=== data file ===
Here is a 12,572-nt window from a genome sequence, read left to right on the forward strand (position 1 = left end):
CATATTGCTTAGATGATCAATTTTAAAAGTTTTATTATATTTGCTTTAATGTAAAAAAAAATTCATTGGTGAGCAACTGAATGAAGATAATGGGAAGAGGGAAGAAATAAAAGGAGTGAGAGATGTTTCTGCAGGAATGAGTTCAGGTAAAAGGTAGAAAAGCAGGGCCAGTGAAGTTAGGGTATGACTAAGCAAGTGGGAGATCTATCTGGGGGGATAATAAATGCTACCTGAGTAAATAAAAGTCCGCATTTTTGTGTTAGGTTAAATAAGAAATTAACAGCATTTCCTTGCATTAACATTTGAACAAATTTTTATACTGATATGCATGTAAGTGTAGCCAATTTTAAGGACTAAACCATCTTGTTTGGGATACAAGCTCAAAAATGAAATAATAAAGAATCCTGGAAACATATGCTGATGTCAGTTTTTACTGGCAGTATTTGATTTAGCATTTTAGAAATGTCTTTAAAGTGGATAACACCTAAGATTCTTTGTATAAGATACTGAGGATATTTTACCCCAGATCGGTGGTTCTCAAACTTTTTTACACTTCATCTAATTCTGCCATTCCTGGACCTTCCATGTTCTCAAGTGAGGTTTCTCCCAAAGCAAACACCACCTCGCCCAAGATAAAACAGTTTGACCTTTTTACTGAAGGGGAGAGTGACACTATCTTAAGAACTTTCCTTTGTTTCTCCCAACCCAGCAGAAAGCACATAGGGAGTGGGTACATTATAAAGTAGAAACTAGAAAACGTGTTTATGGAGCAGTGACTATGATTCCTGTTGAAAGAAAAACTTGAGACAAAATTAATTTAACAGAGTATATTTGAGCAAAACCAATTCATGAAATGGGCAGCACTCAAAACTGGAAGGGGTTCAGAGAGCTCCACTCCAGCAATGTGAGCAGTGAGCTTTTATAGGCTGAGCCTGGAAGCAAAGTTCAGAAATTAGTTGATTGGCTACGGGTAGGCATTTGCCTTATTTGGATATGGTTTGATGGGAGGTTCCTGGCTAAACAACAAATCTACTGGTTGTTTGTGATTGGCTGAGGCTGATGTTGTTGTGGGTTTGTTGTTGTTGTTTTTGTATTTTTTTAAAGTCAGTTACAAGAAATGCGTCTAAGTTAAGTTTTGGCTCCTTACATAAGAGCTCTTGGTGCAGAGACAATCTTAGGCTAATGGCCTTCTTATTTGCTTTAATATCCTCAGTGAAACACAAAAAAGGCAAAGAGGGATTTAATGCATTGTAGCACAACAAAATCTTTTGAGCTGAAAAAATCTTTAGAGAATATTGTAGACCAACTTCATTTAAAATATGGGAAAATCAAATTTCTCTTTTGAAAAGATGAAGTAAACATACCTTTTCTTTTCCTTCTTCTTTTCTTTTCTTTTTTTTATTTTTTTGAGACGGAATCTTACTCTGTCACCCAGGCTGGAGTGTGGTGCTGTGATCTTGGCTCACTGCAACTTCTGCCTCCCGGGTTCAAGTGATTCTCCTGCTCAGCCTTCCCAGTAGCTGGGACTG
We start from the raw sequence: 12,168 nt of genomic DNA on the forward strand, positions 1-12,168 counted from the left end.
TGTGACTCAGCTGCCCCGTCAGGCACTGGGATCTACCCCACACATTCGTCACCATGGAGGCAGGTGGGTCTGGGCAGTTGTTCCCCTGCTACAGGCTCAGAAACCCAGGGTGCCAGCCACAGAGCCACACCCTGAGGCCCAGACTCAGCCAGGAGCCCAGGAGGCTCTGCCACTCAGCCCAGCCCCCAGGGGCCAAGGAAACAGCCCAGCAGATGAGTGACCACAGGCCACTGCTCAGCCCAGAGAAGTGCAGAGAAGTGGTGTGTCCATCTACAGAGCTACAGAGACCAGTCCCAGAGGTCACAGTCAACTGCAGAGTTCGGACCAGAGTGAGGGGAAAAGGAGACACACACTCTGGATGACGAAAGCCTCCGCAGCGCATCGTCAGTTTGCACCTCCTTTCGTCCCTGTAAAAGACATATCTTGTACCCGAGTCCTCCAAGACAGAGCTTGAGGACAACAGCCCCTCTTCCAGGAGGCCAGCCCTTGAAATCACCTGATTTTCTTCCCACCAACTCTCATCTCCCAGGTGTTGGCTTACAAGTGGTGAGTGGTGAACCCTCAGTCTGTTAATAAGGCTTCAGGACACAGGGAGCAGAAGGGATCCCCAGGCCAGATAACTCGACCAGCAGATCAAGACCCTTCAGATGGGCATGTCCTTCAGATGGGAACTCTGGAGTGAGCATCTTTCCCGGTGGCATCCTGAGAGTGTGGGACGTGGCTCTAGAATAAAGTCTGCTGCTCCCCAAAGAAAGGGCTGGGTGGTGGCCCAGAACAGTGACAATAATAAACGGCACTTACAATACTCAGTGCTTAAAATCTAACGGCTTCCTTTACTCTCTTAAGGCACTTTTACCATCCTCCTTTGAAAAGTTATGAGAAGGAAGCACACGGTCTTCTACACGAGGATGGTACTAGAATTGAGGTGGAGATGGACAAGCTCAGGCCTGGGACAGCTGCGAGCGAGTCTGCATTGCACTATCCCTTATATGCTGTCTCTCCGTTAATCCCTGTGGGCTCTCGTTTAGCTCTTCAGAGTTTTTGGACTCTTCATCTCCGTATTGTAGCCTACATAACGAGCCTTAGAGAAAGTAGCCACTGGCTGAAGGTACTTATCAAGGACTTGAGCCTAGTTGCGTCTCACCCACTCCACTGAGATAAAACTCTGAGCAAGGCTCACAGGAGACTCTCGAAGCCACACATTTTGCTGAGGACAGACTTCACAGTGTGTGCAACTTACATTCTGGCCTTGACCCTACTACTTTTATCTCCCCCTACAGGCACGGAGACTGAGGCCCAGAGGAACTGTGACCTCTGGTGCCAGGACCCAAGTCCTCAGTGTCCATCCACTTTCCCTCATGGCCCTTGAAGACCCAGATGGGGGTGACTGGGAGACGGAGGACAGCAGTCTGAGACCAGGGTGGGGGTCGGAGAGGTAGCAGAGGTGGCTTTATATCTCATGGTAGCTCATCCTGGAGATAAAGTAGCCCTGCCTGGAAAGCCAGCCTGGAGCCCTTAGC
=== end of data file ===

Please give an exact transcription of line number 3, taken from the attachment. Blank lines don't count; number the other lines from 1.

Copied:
We start from the raw sequence: 12,168 nt of genomic DNA on the forward strand, positions 1-12,168 counted from the left end.